There wasn't much time for suspense in this fall classic, however, as Tampa Bay's Jason Bartlett stole second in the fifth inning of game one last night. Although it may be cold comfort to his team, which lost to the Phillies 3-2, Mr. Bartlett did secure "free tacos for America" and has since signed with Taco Bell for PR purposes and for an ad to boost awareness of the giveaway.
Stealing the spotlight
As part of the buy, Taco Bell also owns video rights to Mr. Bartlett's steal. But it could be the fast feeder that's making out like a bandit. The game's announcers on the Fox network, which broadcast the game, told viewers about free tacos at Taco Bell on Oct. 28, and Taco Bell President Greg Creed was interviewed on camera about the giveaway, although he gave the wrong date.
Last year's integration, tied to Red Sox rookie Jacob Ellsbury's stolen base in game two, generated more than 900 news stories and 234 million total media impressions during and after the World Series, said Taco Bell spokesman Rob Poetsch. The company's consumer research following the series showed 83% of respondents had a favorable association with the brand. "This was the highest point for the brand," Mr. Poetsch said. "And more people were favorable to Taco Bell than to McDonald's or Burger King."
Mr. Poetsch said Taco Bell has boosted its World Series ad buy this year, although Nielsen data on media spending isn't available yet. Taco Bell was one of the World Series' top 10 advertisers last year; it was estimated that the fast-food chain spent $5.6 million advertising the first promotion, while Ad Age estimated that the giveaway itself cost less than $1 million and generated priceless publicity.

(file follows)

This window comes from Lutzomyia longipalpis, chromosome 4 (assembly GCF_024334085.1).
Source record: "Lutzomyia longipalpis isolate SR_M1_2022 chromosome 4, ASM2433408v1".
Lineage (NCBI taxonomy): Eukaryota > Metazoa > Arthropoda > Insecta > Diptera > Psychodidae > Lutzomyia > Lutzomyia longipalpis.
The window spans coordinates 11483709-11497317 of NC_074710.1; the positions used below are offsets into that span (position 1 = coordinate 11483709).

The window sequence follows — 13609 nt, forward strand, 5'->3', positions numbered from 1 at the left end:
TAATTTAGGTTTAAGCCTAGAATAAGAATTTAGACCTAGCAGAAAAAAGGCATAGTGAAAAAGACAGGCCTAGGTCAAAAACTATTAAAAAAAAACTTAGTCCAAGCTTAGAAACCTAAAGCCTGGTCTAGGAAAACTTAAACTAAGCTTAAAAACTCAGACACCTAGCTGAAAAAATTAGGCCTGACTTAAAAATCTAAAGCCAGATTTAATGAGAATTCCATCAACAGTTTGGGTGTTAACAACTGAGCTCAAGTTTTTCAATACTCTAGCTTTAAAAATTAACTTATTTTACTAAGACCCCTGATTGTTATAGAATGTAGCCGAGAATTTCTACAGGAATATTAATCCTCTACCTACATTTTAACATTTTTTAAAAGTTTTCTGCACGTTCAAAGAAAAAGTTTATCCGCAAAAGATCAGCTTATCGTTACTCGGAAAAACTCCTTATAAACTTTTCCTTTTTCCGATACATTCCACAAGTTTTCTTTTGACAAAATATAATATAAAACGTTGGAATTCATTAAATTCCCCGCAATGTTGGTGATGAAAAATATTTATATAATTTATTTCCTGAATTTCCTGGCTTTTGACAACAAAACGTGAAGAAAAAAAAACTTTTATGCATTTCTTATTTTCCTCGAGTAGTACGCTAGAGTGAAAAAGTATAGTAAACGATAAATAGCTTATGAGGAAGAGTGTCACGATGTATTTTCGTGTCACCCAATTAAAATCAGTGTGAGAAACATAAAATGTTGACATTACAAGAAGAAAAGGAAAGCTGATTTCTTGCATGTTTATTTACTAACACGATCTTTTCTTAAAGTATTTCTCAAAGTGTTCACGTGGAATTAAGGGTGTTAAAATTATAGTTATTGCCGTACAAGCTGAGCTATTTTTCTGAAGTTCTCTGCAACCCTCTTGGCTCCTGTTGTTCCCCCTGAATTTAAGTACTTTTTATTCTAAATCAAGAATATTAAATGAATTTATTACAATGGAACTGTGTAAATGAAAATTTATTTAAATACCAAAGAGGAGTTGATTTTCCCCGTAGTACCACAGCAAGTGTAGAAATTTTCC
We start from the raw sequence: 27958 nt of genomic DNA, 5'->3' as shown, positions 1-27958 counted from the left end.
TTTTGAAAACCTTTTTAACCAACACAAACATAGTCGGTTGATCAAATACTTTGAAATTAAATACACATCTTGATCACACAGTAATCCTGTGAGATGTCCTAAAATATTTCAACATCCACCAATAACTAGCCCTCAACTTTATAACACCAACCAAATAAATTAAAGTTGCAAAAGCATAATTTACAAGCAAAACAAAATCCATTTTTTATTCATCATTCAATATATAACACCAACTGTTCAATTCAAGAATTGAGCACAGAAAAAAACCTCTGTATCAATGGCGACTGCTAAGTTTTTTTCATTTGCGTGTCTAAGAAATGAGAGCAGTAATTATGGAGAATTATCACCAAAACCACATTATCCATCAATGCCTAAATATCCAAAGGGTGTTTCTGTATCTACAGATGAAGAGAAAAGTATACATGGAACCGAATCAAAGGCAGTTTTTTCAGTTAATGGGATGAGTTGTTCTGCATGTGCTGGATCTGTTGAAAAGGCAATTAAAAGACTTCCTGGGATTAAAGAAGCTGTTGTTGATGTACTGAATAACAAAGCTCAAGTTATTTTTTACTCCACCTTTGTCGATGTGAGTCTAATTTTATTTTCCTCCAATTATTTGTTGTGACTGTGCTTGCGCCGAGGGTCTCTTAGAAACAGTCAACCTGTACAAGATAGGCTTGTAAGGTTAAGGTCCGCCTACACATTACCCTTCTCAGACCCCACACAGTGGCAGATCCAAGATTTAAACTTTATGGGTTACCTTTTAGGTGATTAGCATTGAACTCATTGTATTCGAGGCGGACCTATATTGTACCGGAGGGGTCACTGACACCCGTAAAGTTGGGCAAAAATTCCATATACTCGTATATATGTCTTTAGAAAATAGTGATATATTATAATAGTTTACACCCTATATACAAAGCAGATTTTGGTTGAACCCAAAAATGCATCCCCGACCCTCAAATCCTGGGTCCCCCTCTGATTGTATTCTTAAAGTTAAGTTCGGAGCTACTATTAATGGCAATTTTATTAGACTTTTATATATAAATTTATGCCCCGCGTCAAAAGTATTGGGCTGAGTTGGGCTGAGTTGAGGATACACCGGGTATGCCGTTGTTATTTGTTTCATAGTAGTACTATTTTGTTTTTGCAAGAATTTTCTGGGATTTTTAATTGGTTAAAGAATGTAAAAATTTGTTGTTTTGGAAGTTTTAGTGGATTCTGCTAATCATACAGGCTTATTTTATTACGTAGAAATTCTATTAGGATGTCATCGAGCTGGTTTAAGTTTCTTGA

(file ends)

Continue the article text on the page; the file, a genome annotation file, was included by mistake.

According to YouGov Polimetrix, Taco Bell's buzz rating doubled last October, from a seven to a 15. This year, the brand is starting from a much higher level, an 18. There hasn't been much movement so far.
Perhaps that's because the chain is doing so much better. In the past year, Taco Bell has launched its better-for-you Fresco menu, a value platform and a line of fruity frozen drinks, and cemented its position as the late-night leader. It's also become the cash cow of the Yum Brands portfolio, after languishing briefly as the laggard.
Taco Bell has also been establishing itself as an independent-music promoter. Through its "Feed the Beat" promotion, Taco Bell is working with 100 indie bands. Consumers are voting for their favorite acts on the chain's website, three will get recording deals, and an integrated marketing campaign will follow.
To drive this World Series promotion home, the chain began advertising a week earlier, adding steal-a-base tags to its 15-second spots promoting its "volcano" taco. Last night, Taco Bell was also advertising its Triple-Steak burrito and Fruitista Freeze drinks. The chain spent $239 million in measured media during 2007, according to TNS Media Intelligence. Taco Bell's agency is DraftFCB, Irvine, Calif.
Some marketers think there are better opportunities for Taco Bell.
"These tie-ins work the best where the partnership is in some ways a natural partnership," said Northwestern University marketing professor Julie Hennessy, "where there is something about Taco Bell and baseball that has something to do with a top-level competition or where the brand is trying to go." She added that the Olympic sponsorship by McDonald's is a perfect example of a natural tie-in. Analysts also believe that Mickey D's summer association with the recent Summer Games boosted same-store sales.
Out of the ballpark
Debbie Myers, VP-media services, sponsorships at Taco Bell, admitted that World Series attendance and viewership is wider than the core fast-food market.
"We feed about 45 million people a week," she said. "When you look at those kinds of consumers, you're much bigger than the sweet spot of 18 to 35."
Still, she said, "loving fast food is a state of mind," and the World Series is a great place for Taco Bell because the brand maintains its voice. Steal a base, steal a taco is still edgy and sassy enough to be Taco Bell.
"That's not something you would see a bank or an insurance company do," she said.